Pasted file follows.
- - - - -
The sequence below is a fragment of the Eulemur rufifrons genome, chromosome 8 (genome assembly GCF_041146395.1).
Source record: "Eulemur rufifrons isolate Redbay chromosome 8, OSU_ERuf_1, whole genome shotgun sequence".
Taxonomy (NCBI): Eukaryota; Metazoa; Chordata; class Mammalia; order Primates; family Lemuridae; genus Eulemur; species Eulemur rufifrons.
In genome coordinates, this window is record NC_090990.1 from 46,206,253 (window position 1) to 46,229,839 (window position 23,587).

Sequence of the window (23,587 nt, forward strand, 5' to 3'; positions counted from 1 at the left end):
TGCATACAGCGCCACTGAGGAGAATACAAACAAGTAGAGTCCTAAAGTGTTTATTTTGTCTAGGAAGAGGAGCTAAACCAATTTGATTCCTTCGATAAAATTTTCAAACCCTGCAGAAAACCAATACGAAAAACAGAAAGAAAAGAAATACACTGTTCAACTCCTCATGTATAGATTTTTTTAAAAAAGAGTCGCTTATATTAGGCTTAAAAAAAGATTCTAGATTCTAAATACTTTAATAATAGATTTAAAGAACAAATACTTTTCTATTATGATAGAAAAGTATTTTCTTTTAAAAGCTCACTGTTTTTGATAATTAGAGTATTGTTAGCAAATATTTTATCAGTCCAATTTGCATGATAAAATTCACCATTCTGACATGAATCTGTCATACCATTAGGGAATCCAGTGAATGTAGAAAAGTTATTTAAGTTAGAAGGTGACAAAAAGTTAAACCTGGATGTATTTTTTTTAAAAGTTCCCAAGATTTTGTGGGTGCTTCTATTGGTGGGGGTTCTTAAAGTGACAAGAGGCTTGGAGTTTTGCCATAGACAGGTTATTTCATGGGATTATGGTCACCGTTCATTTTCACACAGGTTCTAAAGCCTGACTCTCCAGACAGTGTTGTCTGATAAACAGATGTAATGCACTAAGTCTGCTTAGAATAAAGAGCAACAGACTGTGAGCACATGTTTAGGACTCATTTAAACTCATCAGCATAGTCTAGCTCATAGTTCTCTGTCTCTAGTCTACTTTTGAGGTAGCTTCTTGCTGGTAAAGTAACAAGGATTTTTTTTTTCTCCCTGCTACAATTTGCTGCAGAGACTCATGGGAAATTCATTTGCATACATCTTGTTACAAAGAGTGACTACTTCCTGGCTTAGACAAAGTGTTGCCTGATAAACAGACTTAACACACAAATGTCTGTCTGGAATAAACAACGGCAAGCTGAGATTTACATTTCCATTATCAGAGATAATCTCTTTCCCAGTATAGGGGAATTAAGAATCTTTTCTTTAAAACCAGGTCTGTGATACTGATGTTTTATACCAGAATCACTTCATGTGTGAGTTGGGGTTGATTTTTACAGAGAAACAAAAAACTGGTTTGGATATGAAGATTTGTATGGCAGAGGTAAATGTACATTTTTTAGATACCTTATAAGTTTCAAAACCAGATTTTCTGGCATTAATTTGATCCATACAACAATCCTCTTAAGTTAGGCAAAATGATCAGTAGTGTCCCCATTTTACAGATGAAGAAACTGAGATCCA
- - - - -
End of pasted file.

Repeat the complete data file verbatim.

The sequence below is a fragment of the Eulemur rufifrons genome, chromosome 8 (genome assembly GCF_041146395.1).
Source record: "Eulemur rufifrons isolate Redbay chromosome 8, OSU_ERuf_1, whole genome shotgun sequence".
Taxonomy (NCBI): Eukaryota; Metazoa; Chordata; class Mammalia; order Primates; family Lemuridae; genus Eulemur; species Eulemur rufifrons.
In genome coordinates, this window is record NC_090990.1 from 46,206,253 (window position 1) to 46,229,839 (window position 23,587).

Sequence of the window (23,587 nt, forward strand, 5' to 3'; positions counted from 1 at the left end):
TGCATACAGCGCCACTGAGGAGAATACAAACAAGTAGAGTCCTAAAGTGTTTATTTTGTCTAGGAAGAGGAGCTAAACCAATTTGATTCCTTCGATAAAATTTTCAAACCCTGCAGAAAACCAATACGAAAAACAGAAAGAAAAGAAATACACTGTTCAACTCCTCATGTATAGATTTTTTTAAAAAAGAGTCGCTTATATTAGGCTTAAAAAAAGATTCTAGATTCTAAATACTTTAATAATAGATTTAAAGAACAAATACTTTTCTATTATGATAGAAAAGTATTTTCTTTTAAAAGCTCACTGTTTTTGATAATTAGAGTATTGTTAGCAAATATTTTATCAGTCCAATTTGCATGATAAAATTCACCATTCTGACATGAATCTGTCATACCATTAGGGAATCCAGTGAATGTAGAAAAGTTATTTAAGTTAGAAGGTGACAAAAAGTTAAACCTGGATGTATTTTTTTTAAAAGTTCCCAAGATTTTGTGGGTGCTTCTATTGGTGGGGGTTCTTAAAGTGACAAGAGGCTTGGAGTTTTGCCATAGACAGGTTATTTCATGGGATTATGGTCACCGTTCATTTTCACACAGGTTCTAAAGCCTGACTCTCCAGACAGTGTTGTCTGATAAACAGATGTAATGCACTAAGTCTGCTTAGAATAAAGAGCAACAGACTGTGAGCACATGTTTAGGACTCATTTAAACTCATCAGCATAGTCTAGCTCATAGTTCTCTGTCTCTAGTCTACTTTTGAGGTAGCTTCTTGCTGGTAAAGTAACAAGGATTTTTTTTTTCTCCCTGCTACAATTTGCTGCAGAGACTCATGGGAAATTCATTTGCATACATCTTGTTACAAAGAGTGACTACTTCCTGGCTTAGACAAAGTGTTGCCTGATAAACAGACTTAACACACAAATGTCTGTCTGGAATAAACAACGGCAAGCTGAGATTTACATTTCCATTATCAGAGATAATCTCTTTCCCAGTATAGGGGAATTAAGAATCTTTTCTTTAAAACCAGGTCTGTGATACTGATGTTTTATACCAGAATCACTTCATGTGTGAGTTGGGGTTGATTTTTACAGAGAAACAAAAAACTGGTTTGGATATGAAGATTTGTATGGCAGAGGTAAATGTACATTTTTTAGATACCTTATAAGTTTCAAAACCAGATTTTCTGGCATTAATTTGATCCATACAACAATCCTCTTAAGTTAGGCAAAATGATCAGTAGTGTCCCCATTTTACAGATGAAGAAACTGAGATCCA